Despite the cultural conflicts that hip hop portrays, over time it has proven not to be a form that perpetuates these conflicts but better yet shed light on their existence. Hip hop ‘has crossed ethnic and class boundaries’ (Maria, 2008). The fact that it is a multiethnic globalized art form that doesn’t require any expensive instruments, and it can’t be boxed in even by consumerism, “It is apparent that, although hip hop culture may in some instances be critical or implicitly subversive of consumerism, it is always engaged with the realm of commerce and does not exist outside of U.S. or global capitalism, like all other forms of popular culture that are marketed, distributed, and consumed (Maria, 2008)” Another benefit of transcendent nature of Hip Hop ushers in for a new generation of Arab listeners is a better understanding of American political conflicts to bridge the gap in dialogue that exists between young Arab and young American youth.
Many of the political conflicts that have exited for American citizens throughout history can be paralleled with those endured by Arabs. This is a factor of international relations that may never become apparent if not for Hip Hop. “Tamer Nafar of DAM identified with the rap of African American artists such as Tupac Shakur, who commented on the poverty and racism affecting inner-city youth that Nafar, too, experienced growing up in Lid, Israel: “My reality is hip hop. I listened to the lyrics and felt they were describing me, my situation. You can exchange the word ‘nigger’ with ‘Palestinian (Maira, 2008).’ The myth that Arab’s hate Americans can easily be negated when one assess that for many Arabs the only way they can make it through their daily lives is to embrace an art form which many would call one of the most significant parts of American culture.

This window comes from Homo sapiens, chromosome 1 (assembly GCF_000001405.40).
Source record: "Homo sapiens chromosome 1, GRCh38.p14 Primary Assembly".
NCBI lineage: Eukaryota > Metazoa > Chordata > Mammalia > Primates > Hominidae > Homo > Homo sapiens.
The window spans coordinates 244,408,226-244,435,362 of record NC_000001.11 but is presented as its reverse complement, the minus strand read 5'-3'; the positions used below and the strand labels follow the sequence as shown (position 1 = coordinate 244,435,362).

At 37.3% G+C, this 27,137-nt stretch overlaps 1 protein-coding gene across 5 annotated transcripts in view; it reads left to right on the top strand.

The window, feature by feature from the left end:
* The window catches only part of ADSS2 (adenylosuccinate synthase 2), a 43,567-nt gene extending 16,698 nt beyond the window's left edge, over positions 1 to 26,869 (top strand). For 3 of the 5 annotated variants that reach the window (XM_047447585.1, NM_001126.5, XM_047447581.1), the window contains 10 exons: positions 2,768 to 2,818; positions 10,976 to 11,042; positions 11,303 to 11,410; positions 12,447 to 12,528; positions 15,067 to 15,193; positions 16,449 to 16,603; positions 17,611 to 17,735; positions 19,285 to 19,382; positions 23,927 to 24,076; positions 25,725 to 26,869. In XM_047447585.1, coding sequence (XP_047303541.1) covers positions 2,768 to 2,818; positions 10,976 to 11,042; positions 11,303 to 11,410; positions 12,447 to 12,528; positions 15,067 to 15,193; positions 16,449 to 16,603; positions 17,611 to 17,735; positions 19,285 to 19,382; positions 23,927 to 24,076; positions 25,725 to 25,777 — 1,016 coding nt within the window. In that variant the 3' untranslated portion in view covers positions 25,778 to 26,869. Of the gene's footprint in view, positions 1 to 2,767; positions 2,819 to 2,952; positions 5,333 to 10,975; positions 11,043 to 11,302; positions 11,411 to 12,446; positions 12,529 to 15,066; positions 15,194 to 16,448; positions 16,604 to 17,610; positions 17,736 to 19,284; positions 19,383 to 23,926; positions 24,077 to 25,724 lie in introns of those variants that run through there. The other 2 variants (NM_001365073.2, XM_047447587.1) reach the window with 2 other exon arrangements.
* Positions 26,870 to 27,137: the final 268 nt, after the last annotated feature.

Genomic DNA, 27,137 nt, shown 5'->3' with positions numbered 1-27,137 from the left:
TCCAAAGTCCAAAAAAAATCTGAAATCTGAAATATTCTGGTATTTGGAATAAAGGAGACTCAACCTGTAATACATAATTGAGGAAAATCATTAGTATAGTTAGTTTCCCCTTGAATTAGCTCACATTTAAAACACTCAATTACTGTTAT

In sum, Arab hip hop is an international phenomenon in its own right, but it also represents the ability of the Arab world to embrace American culture. Currently, Arab and Palestinian hip hop is still underground and has not yet hit the mainstream, but based on the benefits it has brought to America in increase of dialogue among different races about cultural conflicts. The core impetus for the connection Arab youth make with American hip hop culture is the aspect of racism and the trials that it brings in one’s life. This is an issue that only enhanced after 9/11 and United States racial rhetoric began to shift from African Americans and other races and focus largely on the Arab communities within the States and abroad.
Arab Summit, Fear of an Arab Planet. The title is a riff on Public Enemy’s Fear of a Black Planet. Maira,
Bibliography: Hahn, Salim. Interview. Goleta, California. 1 April 200.
Maira, Sunaina. (2008) “We Ain’t Missing” Palestinian Hip Hop—A Transnational Youth Movement. University of California , Davis Volume 8, Number2, Fall
Makarenko, T. (2002): ‘Terrorism and Transnational Organised Crime: The Emerging Nexus’. Smith, P. (ed), Transnational Violence and Seams of Lawlessness in the Asia-Pacific: Linkages to Global Terrorism, Hawaii: Asia Pacific Centre for Security Studies.
Mateen, Abdul, Abdul L. Ehsan, Fida Mohammad, and Mohammed I. Anderabi. Afghanistan Opium Survey 2007. Diss. Comp. Khiali Jan. United Nations Office on Drugs and Crime, 2007. 1-169.
Sisario, Ben. 2007. An Itinerant Refugee in a Hip-Hop World. New York Times, August 19. www.nytimes.com/2007/08/19/arts/music/19sisa.html (accessed August 19, 2007).